The NHS beyond the Budget

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We are in a serious recession from which the NHS cannot be immune. The Budget, while relatively benign for the health service over the next two years, signals that no matter who is in power from 2011, the medium-term spending prospects are grim – the NHS will have to manage with very low or no growth in its funding. Given rising demand, this will feel like a cut to services that have experienced unprecedented growth in recent years.

There are also immediate challenges. The £2.3 billion cut in health funding in the Budget had been assumed in the Operating Framework and will be delivered from reductions in central budgets and the loss of the contingency. In addition, there will be a squeeze on the tariff to achieve efficiency savings within the PCT funding envelope. This could give PCTs a real opportunity to start reinvesting in community services, but there is of course a danger that the automatic response from acute trusts will be to protect their income by seeking to do more work or by clawing back money from non-tariff activity. Tackling this will require a whole-system response rather than individual organisations working in isolation to address their own financial pressures. It is possible too that PCTs will not work effectively with their local GPs to manage demand. This has been evident over a difficult winter, and there looks to be no end in sight to the increased pressures across the whole of the country.

Capital investment is already being squeezed, with both private and public sources of capital finance under pressure – this could restrict efforts to redesign services and will affect training budgets. But the real challenge must be to prepare for a period of severe financial constraint. The government is talking about a 0.7 per cent growth in spending on public services from 2011 but that does not begin to tell the real story. In real terms, the cost of debt repayment is likely to wipe out any growth and to mean that the NHS will face reduced budgets whatever happens. In addition, there still appear to be significant gaps in the Chancellor's sums, and his belief that growth will return in a matter of months may be optimistic. Once all these factors are taken into account, prospects for the other side of the election look very serious indeed.

If the challenge of the past nine years has been to manage growth in the health service, the challenge now must be to drive efficiency – but to do this while keeping the focus on quality. The threat to quality is real as the inquiries into both Maidstone and Mid Staffs demonstrated – both had become obsessed with cost savings programmes that ultimately sacrificed quality to finance.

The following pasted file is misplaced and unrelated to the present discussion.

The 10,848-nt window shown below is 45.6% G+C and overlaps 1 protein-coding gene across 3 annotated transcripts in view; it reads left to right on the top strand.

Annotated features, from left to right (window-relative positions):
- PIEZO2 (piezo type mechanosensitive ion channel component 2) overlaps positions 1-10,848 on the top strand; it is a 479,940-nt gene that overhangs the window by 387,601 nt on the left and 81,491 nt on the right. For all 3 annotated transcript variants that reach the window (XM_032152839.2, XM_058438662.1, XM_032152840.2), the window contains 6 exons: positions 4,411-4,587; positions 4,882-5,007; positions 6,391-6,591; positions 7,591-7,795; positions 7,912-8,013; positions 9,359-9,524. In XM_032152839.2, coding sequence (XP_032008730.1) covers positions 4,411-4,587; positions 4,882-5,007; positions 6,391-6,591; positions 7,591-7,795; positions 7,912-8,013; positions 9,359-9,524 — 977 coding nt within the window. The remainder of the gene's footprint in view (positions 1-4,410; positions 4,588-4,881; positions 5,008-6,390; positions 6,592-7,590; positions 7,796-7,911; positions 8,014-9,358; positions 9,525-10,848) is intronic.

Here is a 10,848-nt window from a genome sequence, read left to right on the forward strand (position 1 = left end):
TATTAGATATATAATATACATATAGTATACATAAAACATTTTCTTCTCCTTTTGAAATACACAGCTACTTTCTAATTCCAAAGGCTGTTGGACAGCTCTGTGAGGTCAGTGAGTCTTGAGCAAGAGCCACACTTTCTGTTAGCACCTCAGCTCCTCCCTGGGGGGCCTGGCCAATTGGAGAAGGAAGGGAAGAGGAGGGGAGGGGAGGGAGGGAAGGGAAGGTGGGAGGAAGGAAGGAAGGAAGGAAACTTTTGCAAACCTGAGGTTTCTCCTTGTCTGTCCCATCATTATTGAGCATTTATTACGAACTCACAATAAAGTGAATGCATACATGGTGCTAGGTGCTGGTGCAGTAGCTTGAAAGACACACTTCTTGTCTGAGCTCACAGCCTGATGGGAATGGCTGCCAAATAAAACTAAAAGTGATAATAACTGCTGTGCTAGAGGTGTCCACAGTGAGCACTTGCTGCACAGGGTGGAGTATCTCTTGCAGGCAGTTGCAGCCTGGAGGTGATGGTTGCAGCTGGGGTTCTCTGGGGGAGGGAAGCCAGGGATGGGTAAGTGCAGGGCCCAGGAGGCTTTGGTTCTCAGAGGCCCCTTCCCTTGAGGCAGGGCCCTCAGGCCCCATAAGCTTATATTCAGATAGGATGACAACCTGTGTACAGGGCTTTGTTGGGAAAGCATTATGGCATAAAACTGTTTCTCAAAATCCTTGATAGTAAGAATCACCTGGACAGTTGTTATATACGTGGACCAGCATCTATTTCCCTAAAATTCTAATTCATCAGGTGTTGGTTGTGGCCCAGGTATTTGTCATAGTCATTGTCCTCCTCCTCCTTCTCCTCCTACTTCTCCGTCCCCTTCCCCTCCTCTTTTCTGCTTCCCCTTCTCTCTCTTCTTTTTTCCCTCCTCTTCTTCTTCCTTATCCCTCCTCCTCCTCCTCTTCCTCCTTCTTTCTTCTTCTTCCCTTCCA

The cap on funding will of itself drive up productivity – the challenge will be to avoid just running faster on the same spot but to redesign the system in a way that releases savings, because things are being done differently.

There is a window of opportunity: we've never had a better understanding of how services should be organised and delivered and, assuming the 2010 Comprehensive Spending Review figures are adhered to, we may have nearly two years to prepare for the big squeeze.

What's more, as international health care improvement guru Don Berwick says, quality comes cheap – we know that high performance and safety can save money or to put it another way, poorly designed services are wasteful.

Of course there's a danger that the system puts its head in the sand and pretends it can plough on regardless, or that it feels it has no alternative but to jam on the brakes and indulge in crude cost cutting – freezing posts and delaying care.

But there are many things that the NHS should be doing to prepare for the downturn. Some are particularly challenging, especially in the shadow of an election, such as tackling difficult reconfiguration issues.

There are technical improvements in the way services are run that still need to be tackled – Monitor's efforts to ensure that service line reporting is adopted is one obvious way forward to engage clinicians and drive efficiency, and some organisations could do worse than revisit the Modernisation Agency's 10 High Impact Changes. There is a need too to generate insight from the variations in performance both in acute sector activity and in referral rates that will also be critical for both productivity and quality gains.

All that said, the reality is that any significant reduction in the cost base of the NHS can come only through reductions in staff, however creative the service redesign process is. This is likely to have major implications not just for the health service, but also for those local economies that rely heavily on the NHS as a major employer.

At The King's Fund we will shortly launch a programme that is analysing and assessing the likely scale and implications of reduced spending, drawing on the evidence about cost drivers and variations and attempting to support organisations to deliver both quality and value.

In more than one way then the difficult financial environment could help bring about lasting reforms in the way we deliver care – or as Rahm Emanuel, President Obama's 'enforcer', put it 'let's not waste a good crisis'.


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